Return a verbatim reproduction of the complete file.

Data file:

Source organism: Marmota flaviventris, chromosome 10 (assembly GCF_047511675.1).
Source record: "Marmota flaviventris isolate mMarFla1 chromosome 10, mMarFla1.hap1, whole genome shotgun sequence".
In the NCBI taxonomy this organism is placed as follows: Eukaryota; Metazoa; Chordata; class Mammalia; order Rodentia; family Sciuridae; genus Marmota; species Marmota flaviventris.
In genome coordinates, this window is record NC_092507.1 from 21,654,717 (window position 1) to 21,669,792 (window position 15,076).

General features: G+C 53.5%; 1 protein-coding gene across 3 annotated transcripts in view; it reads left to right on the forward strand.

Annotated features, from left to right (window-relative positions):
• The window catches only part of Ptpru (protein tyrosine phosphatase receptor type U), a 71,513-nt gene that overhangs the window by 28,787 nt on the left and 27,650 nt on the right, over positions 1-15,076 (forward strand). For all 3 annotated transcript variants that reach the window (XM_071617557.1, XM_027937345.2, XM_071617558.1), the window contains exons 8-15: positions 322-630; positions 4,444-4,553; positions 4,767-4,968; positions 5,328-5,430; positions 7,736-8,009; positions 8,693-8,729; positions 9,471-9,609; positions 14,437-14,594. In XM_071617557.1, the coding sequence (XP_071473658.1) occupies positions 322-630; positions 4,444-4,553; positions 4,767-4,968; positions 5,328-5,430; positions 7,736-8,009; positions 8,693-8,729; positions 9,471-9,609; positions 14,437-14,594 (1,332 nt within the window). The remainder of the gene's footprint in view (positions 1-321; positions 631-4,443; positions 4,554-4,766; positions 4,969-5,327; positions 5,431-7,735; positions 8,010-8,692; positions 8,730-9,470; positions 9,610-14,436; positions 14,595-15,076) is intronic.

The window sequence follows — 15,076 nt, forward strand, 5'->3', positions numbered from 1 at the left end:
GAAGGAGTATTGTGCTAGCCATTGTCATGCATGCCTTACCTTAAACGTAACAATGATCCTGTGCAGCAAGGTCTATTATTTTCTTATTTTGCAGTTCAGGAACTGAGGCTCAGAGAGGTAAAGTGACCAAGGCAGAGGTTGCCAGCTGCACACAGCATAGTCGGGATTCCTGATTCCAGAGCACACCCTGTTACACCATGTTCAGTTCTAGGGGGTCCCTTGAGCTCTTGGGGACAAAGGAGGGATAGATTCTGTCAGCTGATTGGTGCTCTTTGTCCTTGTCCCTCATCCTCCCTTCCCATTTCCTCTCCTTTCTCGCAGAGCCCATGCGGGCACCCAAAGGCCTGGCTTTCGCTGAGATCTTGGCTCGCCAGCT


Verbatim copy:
Source organism: Marmota flaviventris, chromosome 10 (assembly GCF_047511675.1).
Source record: "Marmota flaviventris isolate mMarFla1 chromosome 10, mMarFla1.hap1, whole genome shotgun sequence".
In the NCBI taxonomy this organism is placed as follows: Eukaryota; Metazoa; Chordata; class Mammalia; order Rodentia; family Sciuridae; genus Marmota; species Marmota flaviventris.
In genome coordinates, this window is record NC_092507.1 from 21,654,717 (window position 1) to 21,669,792 (window position 15,076).

General features: G+C 53.5%; 1 protein-coding gene across 3 annotated transcripts in view; it reads left to right on the forward strand.

Annotated features, from left to right (window-relative positions):
• The window catches only part of Ptpru (protein tyrosine phosphatase receptor type U), a 71,513-nt gene that overhangs the window by 28,787 nt on the left and 27,650 nt on the right, over positions 1-15,076 (forward strand). For all 3 annotated transcript variants that reach the window (XM_071617557.1, XM_027937345.2, XM_071617558.1), the window contains exons 8-15: positions 322-630; positions 4,444-4,553; positions 4,767-4,968; positions 5,328-5,430; positions 7,736-8,009; positions 8,693-8,729; positions 9,471-9,609; positions 14,437-14,594. In XM_071617557.1, the coding sequence (XP_071473658.1) occupies positions 322-630; positions 4,444-4,553; positions 4,767-4,968; positions 5,328-5,430; positions 7,736-8,009; positions 8,693-8,729; positions 9,471-9,609; positions 14,437-14,594 (1,332 nt within the window). The remainder of the gene's footprint in view (positions 1-321; positions 631-4,443; positions 4,554-4,766; positions 4,969-5,327; positions 5,431-7,735; positions 8,010-8,692; positions 8,730-9,470; positions 9,610-14,436; positions 14,595-15,076) is intronic.

The window sequence follows — 15,076 nt, forward strand, 5'->3', positions numbered from 1 at the left end:
GAAGGAGTATTGTGCTAGCCATTGTCATGCATGCCTTACCTTAAACGTAACAATGATCCTGTGCAGCAAGGTCTATTATTTTCTTATTTTGCAGTTCAGGAACTGAGGCTCAGAGAGGTAAAGTGACCAAGGCAGAGGTTGCCAGCTGCACACAGCATAGTCGGGATTCCTGATTCCAGAGCACACCCTGTTACACCATGTTCAGTTCTAGGGGGTCCCTTGAGCTCTTGGGGACAAAGGAGGGATAGATTCTGTCAGCTGATTGGTGCTCTTTGTCCTTGTCCCTCATCCTCCCTTCCCATTTCCTCTCCTTTCTCGCAGAGCCCATGCGGGCACCCAAAGGCCTGGCTTTCGCTGAGATCTTGGCTCGCCAGCT